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This measurement is related to the left doorpost of the window. Finally,
the laser perceives part of the left-hand side wall from the direction of 5.044
radians (289 degrees) up to 5.48033 radians (314 degrees).
Prototype 3: Map building
The third prototype addresses two main problems: the communication and
synchronization mechanisms between the remote controller and the robot
and the construction of the occupancy map of the environment.
The robot and the remote controller are two independent processes that
communicate and synchronize by exchanging messages. The controller
sends commands to the robot, which replies with task results. This kind of
communication is direct and symmetric, that is the robot and the
controller send messages over the same communication medium (e.g. a
serial cable).
Since the robot's devices are autonomous, the controller might send a
sequence of commands to different devices and wait for the first reply from
any of those devices. For example, the controller might activate the laser
detection behaviour and request the mobile platform to move forward a
given distance. The laser scans the area in front of the robot continuously
while the robot is moving towards the next destination and returns the
distance to the first obstacle encountered. The communication between the
controller and the robot is asynchronous. We assume that the serial port
has a buffer and that messages are cached until the controller reads them.
For example, the controller is waiting for a reply from the platform
(“Platform arrived”) and from the laser (“Obstacle detected”), but it does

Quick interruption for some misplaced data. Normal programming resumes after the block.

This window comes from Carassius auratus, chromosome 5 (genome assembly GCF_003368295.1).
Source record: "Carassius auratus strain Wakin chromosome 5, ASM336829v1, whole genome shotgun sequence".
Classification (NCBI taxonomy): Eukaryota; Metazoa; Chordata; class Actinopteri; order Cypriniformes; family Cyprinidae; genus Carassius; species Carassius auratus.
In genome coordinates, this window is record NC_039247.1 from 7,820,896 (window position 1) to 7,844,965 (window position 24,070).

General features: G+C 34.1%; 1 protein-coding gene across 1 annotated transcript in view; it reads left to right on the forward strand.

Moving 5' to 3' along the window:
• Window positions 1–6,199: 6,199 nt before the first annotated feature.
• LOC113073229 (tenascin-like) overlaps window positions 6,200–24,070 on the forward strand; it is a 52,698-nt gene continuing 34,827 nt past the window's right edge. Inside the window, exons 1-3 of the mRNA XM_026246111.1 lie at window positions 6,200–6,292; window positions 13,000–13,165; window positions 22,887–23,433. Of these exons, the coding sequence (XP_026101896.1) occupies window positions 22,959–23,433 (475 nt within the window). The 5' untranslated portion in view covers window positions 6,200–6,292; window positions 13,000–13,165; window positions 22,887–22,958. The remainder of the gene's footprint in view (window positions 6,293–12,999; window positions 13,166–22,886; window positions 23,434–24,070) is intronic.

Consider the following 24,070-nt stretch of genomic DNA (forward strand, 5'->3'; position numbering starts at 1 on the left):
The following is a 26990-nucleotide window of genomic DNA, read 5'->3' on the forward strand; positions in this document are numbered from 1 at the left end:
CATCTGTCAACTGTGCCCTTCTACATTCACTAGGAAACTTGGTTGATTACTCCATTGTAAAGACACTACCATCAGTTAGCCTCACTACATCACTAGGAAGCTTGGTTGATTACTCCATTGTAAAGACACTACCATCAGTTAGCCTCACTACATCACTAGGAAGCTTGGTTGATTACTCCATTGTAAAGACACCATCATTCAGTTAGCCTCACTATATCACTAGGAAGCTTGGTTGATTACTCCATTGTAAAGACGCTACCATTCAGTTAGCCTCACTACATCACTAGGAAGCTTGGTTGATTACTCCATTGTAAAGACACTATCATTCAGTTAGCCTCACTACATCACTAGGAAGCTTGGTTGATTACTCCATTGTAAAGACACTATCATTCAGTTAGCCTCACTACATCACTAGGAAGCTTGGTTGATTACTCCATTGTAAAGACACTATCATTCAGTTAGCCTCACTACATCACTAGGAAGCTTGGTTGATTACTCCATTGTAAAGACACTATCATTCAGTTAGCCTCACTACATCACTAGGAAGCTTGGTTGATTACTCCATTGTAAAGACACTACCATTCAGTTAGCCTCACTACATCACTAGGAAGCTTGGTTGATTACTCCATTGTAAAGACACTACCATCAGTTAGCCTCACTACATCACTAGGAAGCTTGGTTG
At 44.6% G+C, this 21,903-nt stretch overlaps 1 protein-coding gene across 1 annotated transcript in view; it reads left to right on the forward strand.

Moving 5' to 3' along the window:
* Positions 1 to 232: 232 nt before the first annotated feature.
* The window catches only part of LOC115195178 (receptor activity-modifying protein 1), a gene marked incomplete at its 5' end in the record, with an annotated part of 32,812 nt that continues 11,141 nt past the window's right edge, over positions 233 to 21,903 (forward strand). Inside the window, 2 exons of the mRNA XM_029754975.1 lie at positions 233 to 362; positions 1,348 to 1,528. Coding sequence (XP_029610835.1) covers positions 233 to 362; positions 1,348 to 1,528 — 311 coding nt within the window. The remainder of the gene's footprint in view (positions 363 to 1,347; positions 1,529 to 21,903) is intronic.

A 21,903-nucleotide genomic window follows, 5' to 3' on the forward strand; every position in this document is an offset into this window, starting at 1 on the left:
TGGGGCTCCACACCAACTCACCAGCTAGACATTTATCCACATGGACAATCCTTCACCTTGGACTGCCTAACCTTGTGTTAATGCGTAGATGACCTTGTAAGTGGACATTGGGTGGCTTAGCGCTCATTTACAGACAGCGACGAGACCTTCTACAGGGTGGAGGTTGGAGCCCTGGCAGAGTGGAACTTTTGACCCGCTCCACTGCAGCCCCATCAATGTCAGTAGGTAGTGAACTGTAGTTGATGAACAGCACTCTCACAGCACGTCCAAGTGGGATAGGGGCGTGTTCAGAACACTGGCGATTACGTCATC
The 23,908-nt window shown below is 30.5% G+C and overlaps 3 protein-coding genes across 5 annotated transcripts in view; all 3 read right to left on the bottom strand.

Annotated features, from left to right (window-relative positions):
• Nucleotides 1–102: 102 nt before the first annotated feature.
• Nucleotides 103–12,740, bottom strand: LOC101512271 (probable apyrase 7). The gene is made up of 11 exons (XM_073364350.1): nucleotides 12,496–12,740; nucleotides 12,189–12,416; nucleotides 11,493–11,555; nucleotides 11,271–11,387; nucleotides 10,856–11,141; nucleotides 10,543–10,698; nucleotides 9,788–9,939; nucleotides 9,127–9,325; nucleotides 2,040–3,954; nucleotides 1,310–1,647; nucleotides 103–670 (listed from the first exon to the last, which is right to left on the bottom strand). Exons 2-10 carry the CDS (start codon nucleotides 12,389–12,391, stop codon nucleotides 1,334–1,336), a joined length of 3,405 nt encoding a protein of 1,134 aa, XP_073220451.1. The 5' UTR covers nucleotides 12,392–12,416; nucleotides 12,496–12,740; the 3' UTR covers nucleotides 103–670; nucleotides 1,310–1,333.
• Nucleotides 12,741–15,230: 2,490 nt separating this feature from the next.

not know which message will arrive first. If the laser detects an obstacle, the
controller might request the mobile platform to halt; on the other hand, the
controller might request the laser to abort the detection behaviour when
the platform has arrived at its destination. When a device communicates a
result, it must specify its name in order to allow the controller to identify
the sender.
As described in Section 10.1.2, the remote controller uses sensor data to
build the occupancy map that describes the robot's surroundings. The en-
vironment has been completely explored when the robot has updated the
value of all the cells of the occupancy map that correspond to visible areas
of the environment. The internal part of an obstacle is not a visible area.
The robot controller can implement several exploration strategies. For
example, it might move randomly in the environment looking for unexplored
areas. A more sophisticated strategy might try to minimize the travel path or
the number of laser scans.
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